How Lil Wayne's Dedication 6 Reaffirms His Immense Rap Legacy

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Lil Wayne never stopped working; that’s why his longest running mixtape series is called Dedication. Wayne started the series in 2005 with DJ Drama, a thunderously voiced Atlanta DJ, as a way to provide supplementary music between albums for fans. Eventually, the tape series and Wayne’s overall mixtape output surpassed his albums in the minds of many fans. The sixth installment arrived on Christmas day and offers the same approach to rapping that Wayne perfected a decade ago, where he hops on the hottest rap songs of the moment and attempts, through sheer rapping talent, to wrestle them away from the original artist.

Back in the 2000s, Lil Wayne sought out competition within rap to prove he was the greatest, but in 2017, no one plays by those rules. Wayne, who started rapping at 12 and was platinum before he turned 18, always prided himself on an obsession with craft. On Dedication 6, when Wayne raps over 21 Savage’s “Bank Account,” he’s practically playing a different sport compared to 21’s simple, carefully measured flow. Wayne, two decades into his career, remains frantic in his approach, wielding a lyrical dexterity most contemporary rappers lack.

That might be why Wayne sounds best on Lil Uzi Vert’s “XO Tour Lif3” a song that might recall pop punk for some, but in many aesthetic ways is an update on Lil Wayne’s 2008 No. 1 song “Lollipop,” an early auto-tune rap rock collision. Earlier this decade, Wayne’s influence was seen in his co-signs of Drake and Nicki Minaj, but this year of SoundCloud rap shows how Wayne’s reach continues.


Wayne called himself a “Rockstar” well before Post Malone ever could’ve dreamed of a No. 1 hit; Young Thug’s early music cribbed from the distorted croaks of Lil Wayne’s leaked music; and Trippie Redd, who sings with a nasally rocker inflection, owes some credit to Wayne’s critically reviled Rebirth, where he donned a guitar for an entire album—another path followed by Young Thug.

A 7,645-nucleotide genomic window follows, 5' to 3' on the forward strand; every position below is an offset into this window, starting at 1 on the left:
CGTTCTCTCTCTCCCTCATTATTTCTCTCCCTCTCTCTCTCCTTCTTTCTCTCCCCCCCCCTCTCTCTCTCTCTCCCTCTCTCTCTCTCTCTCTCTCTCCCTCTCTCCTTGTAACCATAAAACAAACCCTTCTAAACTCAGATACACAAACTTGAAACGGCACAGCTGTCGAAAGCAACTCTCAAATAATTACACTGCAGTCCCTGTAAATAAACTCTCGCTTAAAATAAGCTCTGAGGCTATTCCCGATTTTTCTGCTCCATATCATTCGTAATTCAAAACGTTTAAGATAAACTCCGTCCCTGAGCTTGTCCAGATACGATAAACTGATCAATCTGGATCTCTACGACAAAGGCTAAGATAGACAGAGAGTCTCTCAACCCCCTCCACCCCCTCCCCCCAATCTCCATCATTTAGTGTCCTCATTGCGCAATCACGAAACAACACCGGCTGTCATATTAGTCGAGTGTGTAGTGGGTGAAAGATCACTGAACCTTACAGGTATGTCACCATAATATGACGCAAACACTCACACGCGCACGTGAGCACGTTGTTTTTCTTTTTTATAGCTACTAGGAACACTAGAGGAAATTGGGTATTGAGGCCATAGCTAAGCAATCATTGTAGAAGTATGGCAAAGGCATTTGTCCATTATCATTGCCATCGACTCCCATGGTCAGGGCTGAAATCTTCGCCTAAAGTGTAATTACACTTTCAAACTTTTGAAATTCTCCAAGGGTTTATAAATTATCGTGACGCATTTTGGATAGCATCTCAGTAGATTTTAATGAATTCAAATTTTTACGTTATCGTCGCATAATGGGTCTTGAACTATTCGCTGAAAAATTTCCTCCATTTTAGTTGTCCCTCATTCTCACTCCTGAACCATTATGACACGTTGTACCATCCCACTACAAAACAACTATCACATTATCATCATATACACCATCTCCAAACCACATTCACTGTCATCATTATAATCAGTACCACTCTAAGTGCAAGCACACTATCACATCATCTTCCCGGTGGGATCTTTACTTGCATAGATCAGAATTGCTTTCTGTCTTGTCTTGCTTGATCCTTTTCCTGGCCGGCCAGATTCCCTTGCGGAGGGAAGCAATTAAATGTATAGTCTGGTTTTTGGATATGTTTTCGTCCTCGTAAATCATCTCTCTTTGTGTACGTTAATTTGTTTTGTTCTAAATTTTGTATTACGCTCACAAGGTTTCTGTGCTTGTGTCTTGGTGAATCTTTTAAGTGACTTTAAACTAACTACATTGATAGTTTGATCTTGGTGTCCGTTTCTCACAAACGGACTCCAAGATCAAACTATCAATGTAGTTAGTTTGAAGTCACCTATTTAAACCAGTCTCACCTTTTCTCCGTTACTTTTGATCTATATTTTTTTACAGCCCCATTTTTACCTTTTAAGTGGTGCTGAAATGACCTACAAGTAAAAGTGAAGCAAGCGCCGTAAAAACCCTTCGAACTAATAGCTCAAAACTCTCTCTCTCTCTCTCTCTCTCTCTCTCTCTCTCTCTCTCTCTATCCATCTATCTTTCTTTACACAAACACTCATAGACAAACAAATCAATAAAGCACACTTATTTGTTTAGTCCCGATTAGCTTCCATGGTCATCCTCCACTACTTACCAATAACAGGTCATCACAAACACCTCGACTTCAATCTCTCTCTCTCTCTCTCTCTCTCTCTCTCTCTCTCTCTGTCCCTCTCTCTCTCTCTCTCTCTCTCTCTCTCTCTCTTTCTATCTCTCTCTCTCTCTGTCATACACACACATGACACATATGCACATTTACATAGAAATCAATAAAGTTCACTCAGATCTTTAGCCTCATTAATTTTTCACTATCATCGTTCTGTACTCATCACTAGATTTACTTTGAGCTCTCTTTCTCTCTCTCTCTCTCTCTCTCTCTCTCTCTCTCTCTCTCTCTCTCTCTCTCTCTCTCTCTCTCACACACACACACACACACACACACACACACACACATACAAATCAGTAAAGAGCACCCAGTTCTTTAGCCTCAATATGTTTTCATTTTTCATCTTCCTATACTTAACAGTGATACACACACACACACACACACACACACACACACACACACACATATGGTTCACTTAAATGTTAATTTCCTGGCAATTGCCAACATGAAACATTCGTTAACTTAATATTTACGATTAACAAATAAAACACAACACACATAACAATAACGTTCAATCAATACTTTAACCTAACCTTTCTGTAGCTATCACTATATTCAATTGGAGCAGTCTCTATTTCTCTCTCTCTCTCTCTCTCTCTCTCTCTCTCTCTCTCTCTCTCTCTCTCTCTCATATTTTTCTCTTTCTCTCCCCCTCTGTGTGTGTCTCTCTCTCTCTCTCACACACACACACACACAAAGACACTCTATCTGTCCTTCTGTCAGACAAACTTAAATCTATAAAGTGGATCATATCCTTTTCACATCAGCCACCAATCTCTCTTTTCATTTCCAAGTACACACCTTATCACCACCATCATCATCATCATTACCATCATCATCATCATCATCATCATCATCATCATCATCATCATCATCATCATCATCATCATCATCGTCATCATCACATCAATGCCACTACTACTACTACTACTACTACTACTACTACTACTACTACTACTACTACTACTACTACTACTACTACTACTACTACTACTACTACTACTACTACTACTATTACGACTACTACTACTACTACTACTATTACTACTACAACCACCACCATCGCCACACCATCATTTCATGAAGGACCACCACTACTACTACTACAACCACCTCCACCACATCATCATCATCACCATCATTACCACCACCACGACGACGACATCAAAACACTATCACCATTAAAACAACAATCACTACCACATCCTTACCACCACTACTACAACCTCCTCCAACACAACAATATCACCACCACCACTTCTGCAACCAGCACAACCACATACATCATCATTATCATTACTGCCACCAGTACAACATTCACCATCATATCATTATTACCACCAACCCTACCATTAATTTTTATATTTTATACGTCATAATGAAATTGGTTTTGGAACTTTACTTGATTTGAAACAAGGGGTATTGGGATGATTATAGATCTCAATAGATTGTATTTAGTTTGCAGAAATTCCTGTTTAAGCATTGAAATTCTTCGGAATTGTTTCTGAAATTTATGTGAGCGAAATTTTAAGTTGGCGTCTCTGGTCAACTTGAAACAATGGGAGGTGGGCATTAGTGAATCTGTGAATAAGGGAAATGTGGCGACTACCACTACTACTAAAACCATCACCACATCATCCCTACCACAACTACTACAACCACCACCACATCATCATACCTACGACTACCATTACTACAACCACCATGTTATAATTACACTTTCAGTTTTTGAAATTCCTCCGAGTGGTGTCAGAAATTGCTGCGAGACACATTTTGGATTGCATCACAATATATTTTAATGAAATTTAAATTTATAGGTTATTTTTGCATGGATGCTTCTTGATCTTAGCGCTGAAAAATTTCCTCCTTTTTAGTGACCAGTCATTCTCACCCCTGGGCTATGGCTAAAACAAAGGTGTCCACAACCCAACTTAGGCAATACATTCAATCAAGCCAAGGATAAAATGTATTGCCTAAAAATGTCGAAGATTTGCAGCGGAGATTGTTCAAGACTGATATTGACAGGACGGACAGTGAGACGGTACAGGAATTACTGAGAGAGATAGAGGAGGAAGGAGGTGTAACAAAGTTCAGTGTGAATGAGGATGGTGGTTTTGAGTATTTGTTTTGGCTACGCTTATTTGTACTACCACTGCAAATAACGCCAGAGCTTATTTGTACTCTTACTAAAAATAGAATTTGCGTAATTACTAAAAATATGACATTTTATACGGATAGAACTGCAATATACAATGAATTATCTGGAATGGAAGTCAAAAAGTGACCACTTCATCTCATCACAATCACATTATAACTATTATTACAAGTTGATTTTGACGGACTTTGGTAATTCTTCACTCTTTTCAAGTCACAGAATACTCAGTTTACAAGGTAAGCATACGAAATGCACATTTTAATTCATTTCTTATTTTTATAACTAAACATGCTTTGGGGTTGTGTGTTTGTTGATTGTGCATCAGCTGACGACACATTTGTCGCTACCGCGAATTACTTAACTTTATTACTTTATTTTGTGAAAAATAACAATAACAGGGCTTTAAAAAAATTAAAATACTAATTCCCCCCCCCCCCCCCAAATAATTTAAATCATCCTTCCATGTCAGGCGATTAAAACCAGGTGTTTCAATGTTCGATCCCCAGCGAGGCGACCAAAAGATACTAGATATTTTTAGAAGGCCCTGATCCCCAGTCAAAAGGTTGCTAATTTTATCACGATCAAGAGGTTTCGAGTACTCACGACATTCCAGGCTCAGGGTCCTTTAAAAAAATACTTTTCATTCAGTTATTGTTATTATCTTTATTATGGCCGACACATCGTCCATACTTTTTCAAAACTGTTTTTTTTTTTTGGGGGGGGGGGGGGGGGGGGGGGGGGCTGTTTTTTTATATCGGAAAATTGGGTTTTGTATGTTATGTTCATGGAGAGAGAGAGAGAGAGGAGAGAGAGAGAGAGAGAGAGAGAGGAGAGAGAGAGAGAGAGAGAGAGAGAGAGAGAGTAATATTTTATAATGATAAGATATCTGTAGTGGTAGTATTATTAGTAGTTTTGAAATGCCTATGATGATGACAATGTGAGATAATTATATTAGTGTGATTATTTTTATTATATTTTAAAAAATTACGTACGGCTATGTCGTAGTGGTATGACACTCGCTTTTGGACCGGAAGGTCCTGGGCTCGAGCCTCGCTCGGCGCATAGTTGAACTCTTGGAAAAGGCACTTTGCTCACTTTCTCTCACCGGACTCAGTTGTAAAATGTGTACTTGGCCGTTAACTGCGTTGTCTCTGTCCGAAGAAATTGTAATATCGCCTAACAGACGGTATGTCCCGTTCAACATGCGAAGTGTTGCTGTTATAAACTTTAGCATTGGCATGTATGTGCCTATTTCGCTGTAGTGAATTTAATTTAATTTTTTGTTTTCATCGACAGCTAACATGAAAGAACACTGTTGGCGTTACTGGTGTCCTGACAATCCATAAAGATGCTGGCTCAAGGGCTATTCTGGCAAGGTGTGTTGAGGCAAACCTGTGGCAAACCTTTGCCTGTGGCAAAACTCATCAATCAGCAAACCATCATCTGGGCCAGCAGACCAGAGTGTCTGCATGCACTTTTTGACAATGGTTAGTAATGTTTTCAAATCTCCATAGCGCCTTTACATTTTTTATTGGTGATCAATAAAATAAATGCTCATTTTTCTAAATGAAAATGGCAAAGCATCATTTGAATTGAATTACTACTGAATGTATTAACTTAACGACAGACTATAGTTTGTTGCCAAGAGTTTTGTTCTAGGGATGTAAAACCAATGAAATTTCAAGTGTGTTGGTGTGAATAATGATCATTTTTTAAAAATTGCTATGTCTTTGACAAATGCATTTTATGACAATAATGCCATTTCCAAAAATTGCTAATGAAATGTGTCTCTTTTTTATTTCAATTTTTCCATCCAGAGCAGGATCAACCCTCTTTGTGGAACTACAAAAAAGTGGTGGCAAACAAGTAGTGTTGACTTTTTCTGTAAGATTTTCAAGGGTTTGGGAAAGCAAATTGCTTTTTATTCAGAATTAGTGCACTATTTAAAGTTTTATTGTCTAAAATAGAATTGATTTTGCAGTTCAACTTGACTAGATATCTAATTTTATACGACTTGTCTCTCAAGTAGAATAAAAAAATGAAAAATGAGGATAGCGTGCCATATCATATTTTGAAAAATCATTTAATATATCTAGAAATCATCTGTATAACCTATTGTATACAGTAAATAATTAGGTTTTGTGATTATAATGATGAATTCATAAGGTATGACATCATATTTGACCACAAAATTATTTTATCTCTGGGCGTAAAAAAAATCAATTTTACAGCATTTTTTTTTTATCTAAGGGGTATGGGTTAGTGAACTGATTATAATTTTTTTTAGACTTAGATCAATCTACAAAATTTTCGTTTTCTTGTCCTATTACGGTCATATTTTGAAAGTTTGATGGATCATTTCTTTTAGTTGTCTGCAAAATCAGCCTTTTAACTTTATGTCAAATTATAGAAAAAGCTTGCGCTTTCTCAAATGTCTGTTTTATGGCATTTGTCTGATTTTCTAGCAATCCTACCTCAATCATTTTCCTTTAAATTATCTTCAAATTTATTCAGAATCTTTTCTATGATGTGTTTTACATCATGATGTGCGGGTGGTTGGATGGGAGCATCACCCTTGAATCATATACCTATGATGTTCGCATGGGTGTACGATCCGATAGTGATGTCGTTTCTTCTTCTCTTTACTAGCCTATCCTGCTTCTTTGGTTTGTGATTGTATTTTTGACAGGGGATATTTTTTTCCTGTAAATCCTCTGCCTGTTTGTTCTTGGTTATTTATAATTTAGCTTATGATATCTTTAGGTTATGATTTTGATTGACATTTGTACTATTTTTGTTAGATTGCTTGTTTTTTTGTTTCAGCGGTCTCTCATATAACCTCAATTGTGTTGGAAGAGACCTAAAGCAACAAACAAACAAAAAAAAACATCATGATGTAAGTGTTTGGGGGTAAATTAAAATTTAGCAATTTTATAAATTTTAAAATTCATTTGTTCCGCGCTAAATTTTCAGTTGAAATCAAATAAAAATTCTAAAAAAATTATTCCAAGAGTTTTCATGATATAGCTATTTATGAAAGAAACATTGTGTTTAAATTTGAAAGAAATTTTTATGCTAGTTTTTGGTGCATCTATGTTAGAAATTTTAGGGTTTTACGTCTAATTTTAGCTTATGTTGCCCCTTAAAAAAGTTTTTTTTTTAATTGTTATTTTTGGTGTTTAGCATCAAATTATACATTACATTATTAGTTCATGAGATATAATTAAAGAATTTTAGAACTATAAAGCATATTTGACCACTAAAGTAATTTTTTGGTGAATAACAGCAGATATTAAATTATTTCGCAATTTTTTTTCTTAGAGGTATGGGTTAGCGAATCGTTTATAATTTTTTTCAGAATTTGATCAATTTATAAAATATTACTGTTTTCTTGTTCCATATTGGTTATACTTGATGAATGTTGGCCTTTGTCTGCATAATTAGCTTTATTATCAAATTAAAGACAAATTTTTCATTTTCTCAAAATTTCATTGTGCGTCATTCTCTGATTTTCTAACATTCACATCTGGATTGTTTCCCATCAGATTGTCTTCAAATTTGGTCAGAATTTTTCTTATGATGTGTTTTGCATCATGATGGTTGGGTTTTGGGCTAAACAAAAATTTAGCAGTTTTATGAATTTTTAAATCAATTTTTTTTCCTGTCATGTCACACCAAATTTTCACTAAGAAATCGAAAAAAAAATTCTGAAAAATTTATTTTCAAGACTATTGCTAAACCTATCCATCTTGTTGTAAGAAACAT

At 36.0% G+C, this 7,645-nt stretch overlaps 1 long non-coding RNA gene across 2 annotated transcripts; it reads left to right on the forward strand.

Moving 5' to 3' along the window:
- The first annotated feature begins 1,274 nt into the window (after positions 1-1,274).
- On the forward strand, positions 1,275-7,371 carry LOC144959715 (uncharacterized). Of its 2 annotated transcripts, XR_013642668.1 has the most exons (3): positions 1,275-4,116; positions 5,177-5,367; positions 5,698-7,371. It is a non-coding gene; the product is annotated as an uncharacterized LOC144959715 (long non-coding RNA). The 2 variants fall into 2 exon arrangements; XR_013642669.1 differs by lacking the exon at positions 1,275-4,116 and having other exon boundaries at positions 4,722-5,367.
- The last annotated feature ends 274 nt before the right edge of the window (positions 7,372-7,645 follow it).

Unfortunately for Wayne, as his musical impact reaches another generation, the business model that built him up is decaying. Endless mixtape releases complemented Wayne’s tireless work ethic and offered a pre-social media fan communication. Except right now, that particular model, thanks in large part to streaming services, is decaying, as artists migrate from mixtape hosting sites like Datpiff and Livemixtape to legitimate platforms that offer financial compensation.

Dedication 6 isn’t available on Apple Music, Spotify, or any legal streaming service—except YouTube, because the legally dubious practice of using other rappers’ beats is incompatible with major label sanctioned services. Instead, Datpiff and Lil Wayne released an app with the new tape and entire back catalog of the Dedication series. An interesting idea, but a single app for a limited catalog of one artist feels a bit needless.

Still, as an old school Lil Wayne fan, I hope younger fans check out that back catalog, because as the comedian Desus Nice tweeted this week: “lil wayne is raps will smith. his good shit balances out his terrible shit.” Dedication 6 certainly isn’t “terrible shit,” and demonstrates how rap continues to play catch-up to the Louisiana rapper.

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